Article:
When quantum computers eventually reach larger scales, they’ll probably remain pretty precious resources, locked away in research institutions just like our classical supercomputers. So anyone who wants to perform quantum calculations will likely have to do it in the cloud, remotely accessing a quantum server somewhere else. A new double-blind cryptography method would ensure that these calculations remain secret. It uses the uncertain, unusual nature of quantum mechanics as a double advantage.
Imagine you’re a developer and you have some code you’d like to run on a quantum computer. And imagine there’s a quantum computer maker who says you can run your code. But you can’t trust each other — you, the developer, don’t want the computer maker to rip off your great code, and the computer builder doesn’t want you to peep its breakthrough machine. This new system can satisfy both of you.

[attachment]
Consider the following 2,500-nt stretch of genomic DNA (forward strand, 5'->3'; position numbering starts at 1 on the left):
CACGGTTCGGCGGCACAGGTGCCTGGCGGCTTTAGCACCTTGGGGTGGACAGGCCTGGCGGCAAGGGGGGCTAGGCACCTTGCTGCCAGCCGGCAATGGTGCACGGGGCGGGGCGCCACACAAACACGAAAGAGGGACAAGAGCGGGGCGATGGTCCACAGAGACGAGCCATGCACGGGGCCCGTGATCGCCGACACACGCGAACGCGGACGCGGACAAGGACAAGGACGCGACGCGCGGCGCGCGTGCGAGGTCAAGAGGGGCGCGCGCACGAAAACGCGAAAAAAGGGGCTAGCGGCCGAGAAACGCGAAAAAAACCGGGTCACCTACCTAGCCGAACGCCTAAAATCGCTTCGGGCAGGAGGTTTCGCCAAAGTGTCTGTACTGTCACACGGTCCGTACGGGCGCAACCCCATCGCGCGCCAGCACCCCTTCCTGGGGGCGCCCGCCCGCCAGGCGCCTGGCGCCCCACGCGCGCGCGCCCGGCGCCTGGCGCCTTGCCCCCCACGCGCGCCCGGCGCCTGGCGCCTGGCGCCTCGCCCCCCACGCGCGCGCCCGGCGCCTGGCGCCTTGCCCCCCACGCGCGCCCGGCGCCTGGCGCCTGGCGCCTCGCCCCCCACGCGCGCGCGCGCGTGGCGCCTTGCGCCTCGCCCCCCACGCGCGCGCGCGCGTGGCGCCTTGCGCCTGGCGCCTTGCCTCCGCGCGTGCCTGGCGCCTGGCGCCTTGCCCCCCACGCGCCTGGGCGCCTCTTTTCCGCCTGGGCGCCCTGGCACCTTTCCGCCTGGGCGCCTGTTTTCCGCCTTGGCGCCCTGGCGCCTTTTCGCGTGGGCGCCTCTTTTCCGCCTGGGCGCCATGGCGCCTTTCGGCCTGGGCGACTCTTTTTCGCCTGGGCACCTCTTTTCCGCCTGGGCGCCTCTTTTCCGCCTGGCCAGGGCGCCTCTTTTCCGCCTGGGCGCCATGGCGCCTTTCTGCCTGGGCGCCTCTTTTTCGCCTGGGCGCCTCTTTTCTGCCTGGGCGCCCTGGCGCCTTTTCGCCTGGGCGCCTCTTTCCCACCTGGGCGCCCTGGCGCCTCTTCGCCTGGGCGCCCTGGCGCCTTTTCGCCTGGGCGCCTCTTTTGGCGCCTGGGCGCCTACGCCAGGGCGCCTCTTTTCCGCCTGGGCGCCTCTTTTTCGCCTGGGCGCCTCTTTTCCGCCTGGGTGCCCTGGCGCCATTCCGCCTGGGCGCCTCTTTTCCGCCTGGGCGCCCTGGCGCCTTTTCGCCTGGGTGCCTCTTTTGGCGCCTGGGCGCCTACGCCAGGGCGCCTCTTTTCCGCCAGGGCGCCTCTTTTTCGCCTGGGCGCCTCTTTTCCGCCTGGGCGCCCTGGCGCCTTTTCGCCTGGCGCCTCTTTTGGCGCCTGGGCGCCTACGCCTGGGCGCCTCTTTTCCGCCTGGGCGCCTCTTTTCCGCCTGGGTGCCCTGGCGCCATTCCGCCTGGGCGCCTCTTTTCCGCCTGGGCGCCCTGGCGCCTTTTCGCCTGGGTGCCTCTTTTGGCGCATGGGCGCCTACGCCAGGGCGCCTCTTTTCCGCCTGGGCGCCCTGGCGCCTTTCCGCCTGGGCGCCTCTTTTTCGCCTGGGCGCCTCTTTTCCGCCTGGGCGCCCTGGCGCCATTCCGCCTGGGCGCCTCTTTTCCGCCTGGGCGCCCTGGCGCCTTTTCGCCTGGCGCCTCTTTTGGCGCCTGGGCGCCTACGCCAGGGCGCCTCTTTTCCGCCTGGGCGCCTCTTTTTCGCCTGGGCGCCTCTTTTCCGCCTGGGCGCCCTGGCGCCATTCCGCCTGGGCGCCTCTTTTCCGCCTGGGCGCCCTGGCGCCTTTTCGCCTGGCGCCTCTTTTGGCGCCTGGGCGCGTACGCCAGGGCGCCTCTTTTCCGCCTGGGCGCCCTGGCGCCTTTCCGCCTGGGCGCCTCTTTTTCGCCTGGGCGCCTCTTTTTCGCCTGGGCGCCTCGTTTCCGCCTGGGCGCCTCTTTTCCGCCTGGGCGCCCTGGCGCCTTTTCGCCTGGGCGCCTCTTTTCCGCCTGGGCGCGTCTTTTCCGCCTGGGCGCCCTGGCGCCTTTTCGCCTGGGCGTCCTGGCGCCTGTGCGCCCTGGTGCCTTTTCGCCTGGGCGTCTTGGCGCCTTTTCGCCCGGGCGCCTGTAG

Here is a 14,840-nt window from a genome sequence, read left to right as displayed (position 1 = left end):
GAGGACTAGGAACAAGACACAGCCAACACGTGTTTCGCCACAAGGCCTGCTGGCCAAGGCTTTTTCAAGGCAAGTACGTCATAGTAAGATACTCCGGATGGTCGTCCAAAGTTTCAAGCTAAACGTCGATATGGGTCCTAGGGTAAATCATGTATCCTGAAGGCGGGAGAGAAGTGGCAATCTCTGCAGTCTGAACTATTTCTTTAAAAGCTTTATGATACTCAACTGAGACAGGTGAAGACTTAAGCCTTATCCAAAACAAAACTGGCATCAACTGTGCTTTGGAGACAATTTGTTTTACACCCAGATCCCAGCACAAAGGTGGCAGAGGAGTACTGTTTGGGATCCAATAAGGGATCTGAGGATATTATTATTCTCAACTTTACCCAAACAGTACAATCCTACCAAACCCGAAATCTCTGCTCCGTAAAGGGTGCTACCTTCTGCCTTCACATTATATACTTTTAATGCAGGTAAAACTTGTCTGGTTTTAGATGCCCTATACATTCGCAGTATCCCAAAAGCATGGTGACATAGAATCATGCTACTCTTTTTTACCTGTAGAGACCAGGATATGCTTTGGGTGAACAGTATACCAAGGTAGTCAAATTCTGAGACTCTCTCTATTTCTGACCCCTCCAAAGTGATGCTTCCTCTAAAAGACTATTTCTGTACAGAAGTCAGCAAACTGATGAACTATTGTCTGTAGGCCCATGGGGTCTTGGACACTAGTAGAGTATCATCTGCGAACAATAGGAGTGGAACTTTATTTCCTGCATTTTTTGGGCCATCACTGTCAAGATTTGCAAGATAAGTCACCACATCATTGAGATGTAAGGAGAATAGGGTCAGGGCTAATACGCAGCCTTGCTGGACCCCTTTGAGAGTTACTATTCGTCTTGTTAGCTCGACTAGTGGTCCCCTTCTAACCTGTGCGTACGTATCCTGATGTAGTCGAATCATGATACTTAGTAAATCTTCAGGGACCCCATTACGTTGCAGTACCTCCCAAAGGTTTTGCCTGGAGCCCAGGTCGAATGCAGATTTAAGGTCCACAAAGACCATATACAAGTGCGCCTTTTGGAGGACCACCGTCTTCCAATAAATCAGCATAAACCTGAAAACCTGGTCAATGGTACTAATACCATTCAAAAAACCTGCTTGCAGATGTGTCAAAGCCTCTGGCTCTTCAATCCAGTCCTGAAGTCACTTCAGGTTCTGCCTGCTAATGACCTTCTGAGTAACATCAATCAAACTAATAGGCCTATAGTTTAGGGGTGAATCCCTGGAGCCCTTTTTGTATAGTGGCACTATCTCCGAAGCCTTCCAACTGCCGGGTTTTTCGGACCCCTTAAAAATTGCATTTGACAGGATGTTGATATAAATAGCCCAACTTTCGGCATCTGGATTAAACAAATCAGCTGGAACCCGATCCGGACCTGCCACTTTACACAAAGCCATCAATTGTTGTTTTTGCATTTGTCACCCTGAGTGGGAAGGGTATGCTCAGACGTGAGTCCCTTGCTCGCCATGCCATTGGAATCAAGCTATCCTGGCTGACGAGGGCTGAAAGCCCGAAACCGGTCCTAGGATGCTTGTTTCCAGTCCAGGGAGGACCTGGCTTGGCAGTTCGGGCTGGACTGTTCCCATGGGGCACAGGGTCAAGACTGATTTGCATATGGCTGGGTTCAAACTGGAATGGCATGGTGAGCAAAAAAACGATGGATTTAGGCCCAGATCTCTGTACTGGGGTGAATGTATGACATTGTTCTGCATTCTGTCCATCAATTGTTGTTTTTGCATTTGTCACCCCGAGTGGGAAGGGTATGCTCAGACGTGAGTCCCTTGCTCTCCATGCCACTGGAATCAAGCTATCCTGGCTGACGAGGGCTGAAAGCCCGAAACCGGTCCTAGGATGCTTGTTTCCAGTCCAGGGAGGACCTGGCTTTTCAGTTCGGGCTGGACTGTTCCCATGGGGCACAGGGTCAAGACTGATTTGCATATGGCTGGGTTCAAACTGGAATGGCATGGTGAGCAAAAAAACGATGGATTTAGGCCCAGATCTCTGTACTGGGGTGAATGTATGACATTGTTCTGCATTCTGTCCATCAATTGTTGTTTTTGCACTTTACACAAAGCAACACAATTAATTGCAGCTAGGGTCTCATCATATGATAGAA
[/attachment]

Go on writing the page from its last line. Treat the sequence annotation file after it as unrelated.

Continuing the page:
Stefanie Barz and colleagues at the University of Vienna’s Center for Quantum Science and Technology prepared an experimental demonstration of a blind computing technique, and tested it with two well-known quantum computing algorithms.